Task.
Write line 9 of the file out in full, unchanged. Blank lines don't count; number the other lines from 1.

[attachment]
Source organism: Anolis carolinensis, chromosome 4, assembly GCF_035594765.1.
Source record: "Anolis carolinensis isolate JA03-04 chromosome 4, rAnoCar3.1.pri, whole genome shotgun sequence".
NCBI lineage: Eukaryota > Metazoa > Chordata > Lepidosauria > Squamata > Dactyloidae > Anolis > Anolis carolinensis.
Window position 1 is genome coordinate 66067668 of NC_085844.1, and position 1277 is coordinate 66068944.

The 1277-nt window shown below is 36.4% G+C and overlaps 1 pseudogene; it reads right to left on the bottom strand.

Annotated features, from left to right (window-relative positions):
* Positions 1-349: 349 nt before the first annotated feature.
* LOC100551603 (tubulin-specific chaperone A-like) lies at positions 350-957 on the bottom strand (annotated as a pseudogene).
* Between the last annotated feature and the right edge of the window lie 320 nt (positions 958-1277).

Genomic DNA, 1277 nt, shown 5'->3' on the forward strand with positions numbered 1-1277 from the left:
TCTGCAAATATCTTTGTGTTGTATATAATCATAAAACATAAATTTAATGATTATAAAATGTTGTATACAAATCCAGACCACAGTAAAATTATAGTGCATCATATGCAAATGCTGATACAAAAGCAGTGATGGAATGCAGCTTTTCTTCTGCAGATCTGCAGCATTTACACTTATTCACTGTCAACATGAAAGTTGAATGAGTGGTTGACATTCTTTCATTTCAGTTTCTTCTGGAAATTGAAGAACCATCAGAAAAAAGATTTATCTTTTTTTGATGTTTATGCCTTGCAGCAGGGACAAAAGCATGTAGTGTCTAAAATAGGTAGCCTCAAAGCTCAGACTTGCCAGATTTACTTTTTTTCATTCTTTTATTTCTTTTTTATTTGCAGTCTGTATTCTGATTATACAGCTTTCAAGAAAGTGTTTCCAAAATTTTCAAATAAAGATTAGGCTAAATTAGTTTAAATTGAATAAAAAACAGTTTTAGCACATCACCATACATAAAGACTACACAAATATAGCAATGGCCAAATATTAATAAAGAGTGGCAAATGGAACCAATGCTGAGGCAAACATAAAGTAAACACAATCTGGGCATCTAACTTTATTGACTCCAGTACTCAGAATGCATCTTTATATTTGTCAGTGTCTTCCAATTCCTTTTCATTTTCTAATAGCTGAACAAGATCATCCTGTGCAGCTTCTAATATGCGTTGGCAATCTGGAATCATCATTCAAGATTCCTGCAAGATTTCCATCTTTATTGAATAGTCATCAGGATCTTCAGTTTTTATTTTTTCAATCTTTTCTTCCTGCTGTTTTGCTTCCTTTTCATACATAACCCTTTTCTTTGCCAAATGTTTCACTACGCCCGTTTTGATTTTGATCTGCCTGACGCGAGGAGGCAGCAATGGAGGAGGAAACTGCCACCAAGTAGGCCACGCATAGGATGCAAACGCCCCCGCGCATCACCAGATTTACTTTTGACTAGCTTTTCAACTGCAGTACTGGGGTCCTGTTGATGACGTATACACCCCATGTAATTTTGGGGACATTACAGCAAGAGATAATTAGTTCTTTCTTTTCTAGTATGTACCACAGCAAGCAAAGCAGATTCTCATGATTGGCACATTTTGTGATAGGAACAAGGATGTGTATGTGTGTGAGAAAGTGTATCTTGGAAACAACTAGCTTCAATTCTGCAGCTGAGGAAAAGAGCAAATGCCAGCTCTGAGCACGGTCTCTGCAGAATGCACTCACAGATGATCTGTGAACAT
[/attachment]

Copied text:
* Between the last annotated feature and the right edge of the window lie 320 nt (positions 958-1277).